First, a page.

Yagi Jinsaku, red and old plate with peony and flowers

Peony and flowers drawn in the style of aka-e are further surrounded with the pattern in brocade. Furthermore, it shows the characteristics of aka-e in the early Meiji period, such as filling the background of flowers with fine red pointillism. The composition is also very similar to the work of Utsumi Kichizo (内海吉造), who was his master in Kanazawa and a master craftsman in the early Meiji period.

size: width about 20.8 cm height about 2 cm

Under the branches that hang down from above, a large peony and the flowers that surround it are drawn. The eye-catching point is that the veins of the leaves on the black or dark gray base are finely drawn with gold, and even if the overall color is red, it is calm, and it is finished in a work that suppresses the gorgeousness often seen in Meiji kutani.

It is rare for a plate of this size to have a design or pattern drawn elaborately on the back side, and a simplified cloisonne pattern is connected to countless and circled. When combined with the meaning of the cloisonne pattern, this pattern seems to incorporate the feelings of the creator who valued the connection with people in his home village. It is also expressed in the name of painting factory “Kaishoken” (described later).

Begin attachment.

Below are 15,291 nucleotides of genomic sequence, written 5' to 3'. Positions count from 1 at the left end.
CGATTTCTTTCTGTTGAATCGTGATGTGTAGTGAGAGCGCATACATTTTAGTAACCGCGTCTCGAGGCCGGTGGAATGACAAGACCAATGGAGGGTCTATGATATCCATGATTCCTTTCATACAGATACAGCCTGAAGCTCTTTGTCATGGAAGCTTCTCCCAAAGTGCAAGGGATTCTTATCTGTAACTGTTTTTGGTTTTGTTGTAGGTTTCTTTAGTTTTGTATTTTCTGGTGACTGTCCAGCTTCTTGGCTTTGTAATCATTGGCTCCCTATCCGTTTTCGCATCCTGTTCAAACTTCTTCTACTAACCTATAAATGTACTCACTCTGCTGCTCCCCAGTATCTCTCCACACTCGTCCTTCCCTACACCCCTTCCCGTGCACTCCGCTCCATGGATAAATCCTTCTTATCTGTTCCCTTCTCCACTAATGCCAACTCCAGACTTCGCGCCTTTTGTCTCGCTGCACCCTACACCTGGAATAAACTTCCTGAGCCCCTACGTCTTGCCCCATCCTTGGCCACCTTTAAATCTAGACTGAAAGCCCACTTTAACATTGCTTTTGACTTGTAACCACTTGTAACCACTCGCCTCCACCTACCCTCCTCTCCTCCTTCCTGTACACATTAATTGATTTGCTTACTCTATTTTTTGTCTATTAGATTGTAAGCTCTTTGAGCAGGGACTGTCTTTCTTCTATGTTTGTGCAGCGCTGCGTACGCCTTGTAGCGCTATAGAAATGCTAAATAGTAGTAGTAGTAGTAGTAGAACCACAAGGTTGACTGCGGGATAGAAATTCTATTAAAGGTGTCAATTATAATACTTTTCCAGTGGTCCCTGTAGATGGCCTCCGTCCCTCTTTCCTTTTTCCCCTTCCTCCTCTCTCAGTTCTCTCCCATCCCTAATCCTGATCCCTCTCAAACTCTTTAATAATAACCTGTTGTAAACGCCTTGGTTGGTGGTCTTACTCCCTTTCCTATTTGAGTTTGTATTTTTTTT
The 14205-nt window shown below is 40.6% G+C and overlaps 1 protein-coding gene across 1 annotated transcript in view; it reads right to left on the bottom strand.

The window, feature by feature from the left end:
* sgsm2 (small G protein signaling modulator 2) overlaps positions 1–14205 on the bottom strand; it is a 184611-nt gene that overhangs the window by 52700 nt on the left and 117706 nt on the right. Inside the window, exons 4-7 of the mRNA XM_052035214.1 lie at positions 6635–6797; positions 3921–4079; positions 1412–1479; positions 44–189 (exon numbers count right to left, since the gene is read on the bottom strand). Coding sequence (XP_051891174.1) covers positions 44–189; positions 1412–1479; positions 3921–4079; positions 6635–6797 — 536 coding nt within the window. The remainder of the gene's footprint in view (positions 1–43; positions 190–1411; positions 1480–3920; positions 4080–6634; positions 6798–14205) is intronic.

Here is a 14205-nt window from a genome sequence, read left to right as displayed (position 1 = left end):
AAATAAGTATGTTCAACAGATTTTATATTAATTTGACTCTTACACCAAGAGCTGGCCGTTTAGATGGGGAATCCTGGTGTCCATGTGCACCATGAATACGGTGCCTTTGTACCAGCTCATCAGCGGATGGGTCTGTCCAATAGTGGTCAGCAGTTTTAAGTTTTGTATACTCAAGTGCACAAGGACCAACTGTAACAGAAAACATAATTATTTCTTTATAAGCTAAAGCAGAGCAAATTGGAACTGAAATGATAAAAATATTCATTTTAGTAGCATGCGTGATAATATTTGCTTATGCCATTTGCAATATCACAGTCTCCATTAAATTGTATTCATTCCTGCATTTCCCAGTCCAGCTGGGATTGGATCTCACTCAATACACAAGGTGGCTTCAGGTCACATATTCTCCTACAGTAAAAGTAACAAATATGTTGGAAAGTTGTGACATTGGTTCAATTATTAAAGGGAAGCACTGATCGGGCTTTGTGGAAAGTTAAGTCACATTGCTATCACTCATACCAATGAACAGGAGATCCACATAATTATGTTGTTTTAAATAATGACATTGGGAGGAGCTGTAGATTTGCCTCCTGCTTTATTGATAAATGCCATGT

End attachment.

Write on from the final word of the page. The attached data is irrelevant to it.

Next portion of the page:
The back name is written as “九谷kutani / made by 開匠軒Kaisho-ken 甚作Jinsaku”. After Yagi jinsaku (八木甚作) trained from Utsumi Kichizo (内海吉造) in Kanazawa, he returned to Awa Village in Nomi County, and opened a painting factory with painting kiln to teach porcelain painting to his neighbors and wished to teach his technique generously. It is said that the factory was named Kaisho-ken (開匠軒).

creator of the work

Yagi Jinsaku 八木 甚作  born in 1849, and died in 1906

In 1863, when Yagi Jinsaku was 15 years old, he learned porcelain painting in Awa Village, Nomi County, and then went to Kanazawa to continue improving his painting style under Utsumi Kichizo. Eventually, he became known as especially good disciple among Utsumi’s disciples. He studied also calligraphy and Japanese painting in Kanazawa.

In 1873, Yagi returned to Awa Village, where he opened a painting factory named “Kaisho-ken” to teach village people porcelain painting. For this reason, it is said that after the middle of the Meiji period, the style of painting Sano Aka-e and Kanazawa kutani became popular by Yagi’s disciples in the village.